Cluster ballooning was born in chaos on July 2, 1982, when the late Lawn Chair Larry Walters soared to 16,000 feet in busy Los Angeles airspace.
The FAA fined him $1,500 for having an uncertificated Sears lawn chair (that wasn’t the exact wording), and for operating in Long Beach, Calif., airspace without contacting the tower. His pilot certificate would have been suspended if only he had one. There’s a picture of the chair on markbarry.com.
Jonathan Trappe, cluster ballooner.
Today, just 28 years later, cluster ballooning has grown to two certificated pilots. Okay, that’s not much, but the professionalism is way up there. Jonathan R. Trappe of Raleigh, N.C., is a private “lighter-than-air free balloon pilot” with the standard limitation requiring a hot-air heater removed. That means he’s legal to fly a gas balloon, or in his case, to herd a bunch of gas balloons through the sky.
In June, he hopes to drive his herd across the English Channel, and has already discussed it with English and French aviation and customs authorities.
There are two other differences between the flight made 18 years ago and those already flown by Trappe. First, the chair has been replaced by a carbon fiber cradle. The Steelcase Uno office chair Trappe first tried was retired after it threatened to dump him during the descent. The chair tipped further forward each time another balloon was released (about 50 balloons are used). Had he slipped out of it, he would have inelegantly dangled from a two-foot safety link. The balloons are the same as those used for advertising. You may have seen one above a car dealer or large discount store.
Second, the vehicle has an official N number and airworthiness certificate—Experimental Exhibition Manned Free Balloon N878UP. It’s not actually the chair, but the balloons, that are certified. Yet some of the balloons are released in flight, introducing the question, where does the N number attach? Trappe has it on a banner above his head between two risers connecting the balloons to the cradle.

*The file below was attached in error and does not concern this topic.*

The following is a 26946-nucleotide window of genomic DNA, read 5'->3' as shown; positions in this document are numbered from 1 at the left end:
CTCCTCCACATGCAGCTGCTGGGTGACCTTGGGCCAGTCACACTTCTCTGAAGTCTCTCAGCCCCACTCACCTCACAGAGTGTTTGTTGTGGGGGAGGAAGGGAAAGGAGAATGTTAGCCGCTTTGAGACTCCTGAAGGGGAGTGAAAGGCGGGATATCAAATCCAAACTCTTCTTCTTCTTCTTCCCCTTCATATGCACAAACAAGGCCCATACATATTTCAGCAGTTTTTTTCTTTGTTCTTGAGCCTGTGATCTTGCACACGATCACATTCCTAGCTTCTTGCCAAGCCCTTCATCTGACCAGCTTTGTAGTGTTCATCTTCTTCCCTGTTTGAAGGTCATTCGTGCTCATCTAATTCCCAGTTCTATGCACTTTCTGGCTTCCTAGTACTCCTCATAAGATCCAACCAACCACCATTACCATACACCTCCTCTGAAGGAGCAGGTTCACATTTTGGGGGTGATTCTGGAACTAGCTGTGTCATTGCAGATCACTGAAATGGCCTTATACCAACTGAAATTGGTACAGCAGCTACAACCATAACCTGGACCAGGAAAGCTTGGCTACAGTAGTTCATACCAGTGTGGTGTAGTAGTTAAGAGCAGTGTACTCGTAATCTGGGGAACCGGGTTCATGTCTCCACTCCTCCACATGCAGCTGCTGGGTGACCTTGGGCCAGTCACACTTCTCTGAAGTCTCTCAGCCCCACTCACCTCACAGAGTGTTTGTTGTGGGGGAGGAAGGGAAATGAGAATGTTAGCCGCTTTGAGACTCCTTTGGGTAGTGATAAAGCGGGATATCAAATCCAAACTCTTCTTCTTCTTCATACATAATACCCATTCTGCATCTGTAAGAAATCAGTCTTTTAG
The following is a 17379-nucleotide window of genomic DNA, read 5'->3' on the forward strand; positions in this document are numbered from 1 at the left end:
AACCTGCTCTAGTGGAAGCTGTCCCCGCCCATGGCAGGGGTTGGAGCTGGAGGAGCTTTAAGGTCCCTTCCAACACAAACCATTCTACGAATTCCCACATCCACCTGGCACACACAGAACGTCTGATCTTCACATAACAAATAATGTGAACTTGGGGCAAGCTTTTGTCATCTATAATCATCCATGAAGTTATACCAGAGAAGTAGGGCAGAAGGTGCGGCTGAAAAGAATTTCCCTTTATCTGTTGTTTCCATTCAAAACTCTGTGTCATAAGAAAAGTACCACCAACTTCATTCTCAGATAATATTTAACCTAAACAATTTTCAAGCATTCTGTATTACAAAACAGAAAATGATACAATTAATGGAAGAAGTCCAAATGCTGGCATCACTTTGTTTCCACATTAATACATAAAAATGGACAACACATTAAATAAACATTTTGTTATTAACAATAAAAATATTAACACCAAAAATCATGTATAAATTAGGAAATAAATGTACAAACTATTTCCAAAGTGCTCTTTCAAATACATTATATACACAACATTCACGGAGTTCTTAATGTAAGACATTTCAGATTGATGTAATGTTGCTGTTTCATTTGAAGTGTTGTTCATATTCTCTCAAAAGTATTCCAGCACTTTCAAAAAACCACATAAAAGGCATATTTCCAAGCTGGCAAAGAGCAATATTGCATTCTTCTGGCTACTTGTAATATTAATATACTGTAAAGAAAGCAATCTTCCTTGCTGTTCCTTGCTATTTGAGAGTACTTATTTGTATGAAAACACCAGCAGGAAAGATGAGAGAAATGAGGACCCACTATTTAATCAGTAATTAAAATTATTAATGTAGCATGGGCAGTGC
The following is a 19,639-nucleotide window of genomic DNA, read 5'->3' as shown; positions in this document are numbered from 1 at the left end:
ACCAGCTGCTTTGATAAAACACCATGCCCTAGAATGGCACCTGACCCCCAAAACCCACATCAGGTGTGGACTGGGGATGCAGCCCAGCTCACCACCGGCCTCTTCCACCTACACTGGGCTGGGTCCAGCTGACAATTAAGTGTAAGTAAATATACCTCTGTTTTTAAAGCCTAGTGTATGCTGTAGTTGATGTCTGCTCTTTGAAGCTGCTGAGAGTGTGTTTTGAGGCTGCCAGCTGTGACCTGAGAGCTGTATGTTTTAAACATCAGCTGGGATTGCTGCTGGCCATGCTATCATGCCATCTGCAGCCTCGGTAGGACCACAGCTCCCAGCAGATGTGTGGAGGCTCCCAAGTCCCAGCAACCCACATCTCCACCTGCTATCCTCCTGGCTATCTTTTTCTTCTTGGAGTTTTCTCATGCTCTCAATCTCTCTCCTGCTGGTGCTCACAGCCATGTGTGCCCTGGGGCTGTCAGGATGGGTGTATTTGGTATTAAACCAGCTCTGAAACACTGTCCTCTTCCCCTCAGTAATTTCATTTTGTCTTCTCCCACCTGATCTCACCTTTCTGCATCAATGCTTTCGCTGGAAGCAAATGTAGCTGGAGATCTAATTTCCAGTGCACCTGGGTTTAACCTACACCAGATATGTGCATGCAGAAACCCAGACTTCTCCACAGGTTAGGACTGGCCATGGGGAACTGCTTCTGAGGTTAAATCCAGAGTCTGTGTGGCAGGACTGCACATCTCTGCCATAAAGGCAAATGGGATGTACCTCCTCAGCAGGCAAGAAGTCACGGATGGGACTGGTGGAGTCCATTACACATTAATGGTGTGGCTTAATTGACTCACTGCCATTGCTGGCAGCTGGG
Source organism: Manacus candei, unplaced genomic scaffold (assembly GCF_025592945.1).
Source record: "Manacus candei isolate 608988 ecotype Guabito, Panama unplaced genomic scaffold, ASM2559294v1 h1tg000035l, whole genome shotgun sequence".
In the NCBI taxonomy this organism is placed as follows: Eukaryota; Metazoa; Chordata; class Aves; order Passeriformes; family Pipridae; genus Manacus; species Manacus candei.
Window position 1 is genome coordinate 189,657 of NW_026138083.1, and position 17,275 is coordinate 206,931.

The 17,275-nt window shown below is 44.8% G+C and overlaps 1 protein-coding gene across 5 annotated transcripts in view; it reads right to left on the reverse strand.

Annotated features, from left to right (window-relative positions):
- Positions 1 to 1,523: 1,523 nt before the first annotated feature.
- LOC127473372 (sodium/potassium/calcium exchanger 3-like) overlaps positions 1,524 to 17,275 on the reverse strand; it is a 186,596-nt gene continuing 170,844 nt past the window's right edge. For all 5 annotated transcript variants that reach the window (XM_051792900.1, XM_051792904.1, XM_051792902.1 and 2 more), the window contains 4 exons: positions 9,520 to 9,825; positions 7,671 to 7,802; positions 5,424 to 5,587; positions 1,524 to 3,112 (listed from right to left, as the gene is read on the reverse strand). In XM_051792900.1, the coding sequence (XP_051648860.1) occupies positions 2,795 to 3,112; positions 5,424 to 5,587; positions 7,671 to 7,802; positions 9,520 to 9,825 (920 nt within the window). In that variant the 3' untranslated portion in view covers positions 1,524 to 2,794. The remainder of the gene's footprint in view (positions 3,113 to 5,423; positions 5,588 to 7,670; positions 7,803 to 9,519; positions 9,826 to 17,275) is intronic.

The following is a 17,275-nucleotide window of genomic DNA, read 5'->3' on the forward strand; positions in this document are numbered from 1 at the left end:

Jonathan R. Trappe's cluster balloon design breakout view.
When Trappe’s document package first arrived at the Greensboro, N.C., FAA flight standards district office (FSDO), it was greeted with quizzical stares. Was this for real? Soon the FSDO staff became believers. Trappe had prepared a professional set of documents and actual balloon materials that went above and beyond certification requirements. It remains the only cluster balloon with an airworthiness certificate in the United States.
So, what does the hot-air ballooning community think of it? “Done properly by an experienced aviator, there’s nothing wrong with it,” said Andy Baird, vice president (United States) of Cameron Balloons, builder of the Breitling Orbiter III, the first balloon to fly around the world—and the Spirit of Freedom, the first solo round-the-world balloon flight. Baird is also an at-large board member of the Balloon Federation of America. “It’s what backpacking is to RV-ing. It is a minimalist approach to hot-air ballooning,” he said.
There’s an element of backpacking involved in flying a cluster balloon. The pilot can climb and arrest the climb, descend and arrest the descent, and fly level without any extraordinary effort or skill by the pilot. Trappe takes as much as 350 pounds of water with him—it’s his fuel—carried in MSR Dromedary bags used by hikers and campers. When he wants to climb, he releases water. When he wants to descend, he can release a balloon, release just the gas in a balloon, or pull down the nearest balloon and knife it to deflation. To land, he’ll release balloons at the treetops and may spend a few minutes doing what he calls “kicking trees.” Literally. If the descent rate is too high, he will release more water and usually lands at 50 feet per minute.
So why do this when there are so many good programs on cable TV these days and a safe living room couch that you can reach without knifing balloons? “It’s silent, the most pure form of flight there is,” Trappe said. “There’s nothing to keep you from the sky.”